Thymol blue

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Thymol blue
Thymolblau skeletal.png
Thymol Blue crystals.jpg
IUPAC name
4-[9-(4-hydroxy-2-methyl-5-propan- 2-yl-phenyl)-7,7-dioxo-8-oxa- 7λ6-thiabicyclo[4.3.0]nona-1,3,5-trien-9-yl]- 5-methyl-2-propan-2-yl-phenol
Other names
α-hydroxy-α,α-bis(5-hydroxycarvacryl)- o-toluenesulfonic acid γ-sultone; thymolsulfonephthalein
3D model (Jmol)
ECHA InfoCard 100.000.886
Molar mass 466.59 g·mol−1
Appearance Brownish-green crystal powder
Melting point 221–224 °C (430–435 °F; 494–497 K)
UV-vismax) 594 nm (1st)
376 nm (2nd)[1]
Main hazards Harmful
Harmful XnDangerous for the Environment (Nature) N
NFPA 704
Flammability code 1: Must be pre-heated before ignition can occur. Flash point over 93 °C (200 °F). E.g., canola oil Health code 1: Exposure would cause irritation but only minor residual injury. E.g., turpentine Reactivity (yellow): no hazard code Special hazards (white): no codeNFPA 704 four-colored diamond
Except where otherwise noted, data are given for materials in their standard state (at 25 °C [77 °F], 100 kPa).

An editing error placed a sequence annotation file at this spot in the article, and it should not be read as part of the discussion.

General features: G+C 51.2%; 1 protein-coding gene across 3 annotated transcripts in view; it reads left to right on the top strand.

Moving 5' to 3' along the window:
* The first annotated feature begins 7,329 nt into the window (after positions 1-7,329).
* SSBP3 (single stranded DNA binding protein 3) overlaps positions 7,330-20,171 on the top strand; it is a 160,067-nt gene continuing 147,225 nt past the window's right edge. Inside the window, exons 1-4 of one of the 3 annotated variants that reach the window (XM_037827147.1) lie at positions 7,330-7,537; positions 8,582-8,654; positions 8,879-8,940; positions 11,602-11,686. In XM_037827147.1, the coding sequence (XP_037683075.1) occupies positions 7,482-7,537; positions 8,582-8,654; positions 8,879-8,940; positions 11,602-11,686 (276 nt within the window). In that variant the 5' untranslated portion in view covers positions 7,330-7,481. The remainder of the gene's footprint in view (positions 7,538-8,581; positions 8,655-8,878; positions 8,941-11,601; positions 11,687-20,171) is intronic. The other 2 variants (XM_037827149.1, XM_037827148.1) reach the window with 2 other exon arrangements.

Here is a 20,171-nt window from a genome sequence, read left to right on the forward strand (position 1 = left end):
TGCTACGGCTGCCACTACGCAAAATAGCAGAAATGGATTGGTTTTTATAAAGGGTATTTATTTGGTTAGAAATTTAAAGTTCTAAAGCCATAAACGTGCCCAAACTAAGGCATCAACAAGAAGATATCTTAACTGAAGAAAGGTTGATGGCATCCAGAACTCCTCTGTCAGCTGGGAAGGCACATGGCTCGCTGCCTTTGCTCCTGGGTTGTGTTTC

N verify (what is YesYN ?)
Infobox references

Thymol blue (thymolsulphonephthalein) is a brownish-green or reddish-brown crystalline powder that is used as a pH indicator. It is insoluble in water but soluble in alcohol and dilute alkali solutions.

Thymol blue (pH indicator)
below pH 8.0 above pH 9.6
8.0 9.6
Thymol blue (pH indicator)
below pH 1.2 above pH 2.8
1.2 2.8

It transitions from red to yellow at pH 1.2–2.8 and from yellow to blue at pH 8.0–9.6. It is usually a component of Universal indicator.


Thymol blue has different structures at different pH.

Color of thymol blue solution at different acid-base conditions: left: acidic, middle: neutral, right: alkaline


It may cause irritation. Its toxicological properties have not been fully investigated.


  • Merck. "Thymol Blue." The Merck Index. 14th ed. 2006. Accessed via web on 2007-02-25.


External links[edit]